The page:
Workers holding college degrees have always had better luck finding jobs than those with less education, and today’s economy is no different.
According to Labor Department data published last week, 53 percent of adults with only a high school education or less were employed in July, compared to 72 percent for those with at least a bachelor’s degree. Similar discrepancies exist for unemployment rates.
Despite these disparities, employment prospects for Americans without any education beyond high school have largely improved in recent years. Unemployment rates for this segment of the workforce have fallen by nearly half over the past five years. Some regional economies stand out as being particularly favorable for these less-educated workers.
Looking at data from the Census Bureau's American Community Survey, we computed regional employment-to-population ratios for prime-age workers -- those between the ages of 25 and 64. In four metro areas, more than three-quarters of prime-age workers with high school diplomas or less were employed: Appleton, Wis.; Fargo, N.D.; Rochester, Minn.; and Sioux Falls, S.D. Meanwhile, only about half of such workers were employed in select other regions with weaker economies.
Generally speaking, regions where those without a college degree have the best chances of securing employment are in the upper Midwest and parts of the Northeast. These areas typically have tight labor markets where there aren't enough workers to fill vacancies, as well as low migration of workers relocating from other parts of the country.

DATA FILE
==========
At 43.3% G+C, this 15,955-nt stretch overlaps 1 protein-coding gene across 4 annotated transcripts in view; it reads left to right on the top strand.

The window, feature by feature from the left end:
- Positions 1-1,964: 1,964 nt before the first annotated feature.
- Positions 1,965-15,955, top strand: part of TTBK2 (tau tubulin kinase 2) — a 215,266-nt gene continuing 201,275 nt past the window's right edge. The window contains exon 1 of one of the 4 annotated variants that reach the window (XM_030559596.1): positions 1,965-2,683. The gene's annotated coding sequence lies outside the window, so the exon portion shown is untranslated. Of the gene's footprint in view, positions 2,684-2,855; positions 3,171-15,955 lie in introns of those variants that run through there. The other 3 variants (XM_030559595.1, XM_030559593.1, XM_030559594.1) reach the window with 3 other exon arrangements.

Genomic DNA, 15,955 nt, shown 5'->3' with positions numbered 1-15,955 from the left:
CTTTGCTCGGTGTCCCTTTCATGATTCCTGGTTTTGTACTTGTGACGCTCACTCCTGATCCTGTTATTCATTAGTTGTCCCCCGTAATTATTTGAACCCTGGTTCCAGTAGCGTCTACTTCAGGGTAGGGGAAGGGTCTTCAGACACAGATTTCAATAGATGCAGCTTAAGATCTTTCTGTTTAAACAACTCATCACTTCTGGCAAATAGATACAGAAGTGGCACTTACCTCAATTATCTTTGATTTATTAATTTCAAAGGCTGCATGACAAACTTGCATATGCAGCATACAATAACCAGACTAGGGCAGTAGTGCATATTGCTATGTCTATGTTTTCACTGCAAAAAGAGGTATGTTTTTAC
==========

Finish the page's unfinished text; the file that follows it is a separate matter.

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To gain further insight into these regional economies, we spoke with economists in areas where prime-age workers with low levels of education were employed at the highest rates in 2016, the most current Census data available.
Sioux Falls, S.D., Metro Area: 77.2% Employment-to-Population Ratio
Workers without any college degrees haven’t had much trouble finding work in Sioux Falls. Approximately 77 percent were employed in the metro area -- the highest rate nationally of any region with a workforce of at least 100,000.
South Dakota’s economy weathered the recession relatively well, leading displaced workers to relocate there. That’s since changed, though, as the national economy has regained momentum. “The spigot has been cut off from international migration and domestic migration,” says Ernest Goss, an economics professor at Creighton University.
The resulting smaller pool of potential employees has helped to keep down the region’s unemployment rate, which was the fifth lowest of any metro area in June. The labor shortage has likely given many low-skill workers a shot at job opportunities they wouldn’t otherwise have.
Employers in Sioux Falls routinely cite a lack of qualified workers as a top concern, according to Goss. Many local companies, particularly manufacturers, are responding by investing in internal training or partnerships with community colleges. “It’s more common than it used to be," Goss says, "simply because of the skill levels of workers and the workforce not being as flexible and agile as it needs to be."
Many of these low-education workers may be finding jobs in machine manufacturing or other types of manufacturing. The region is also home to an expanding health-care sector.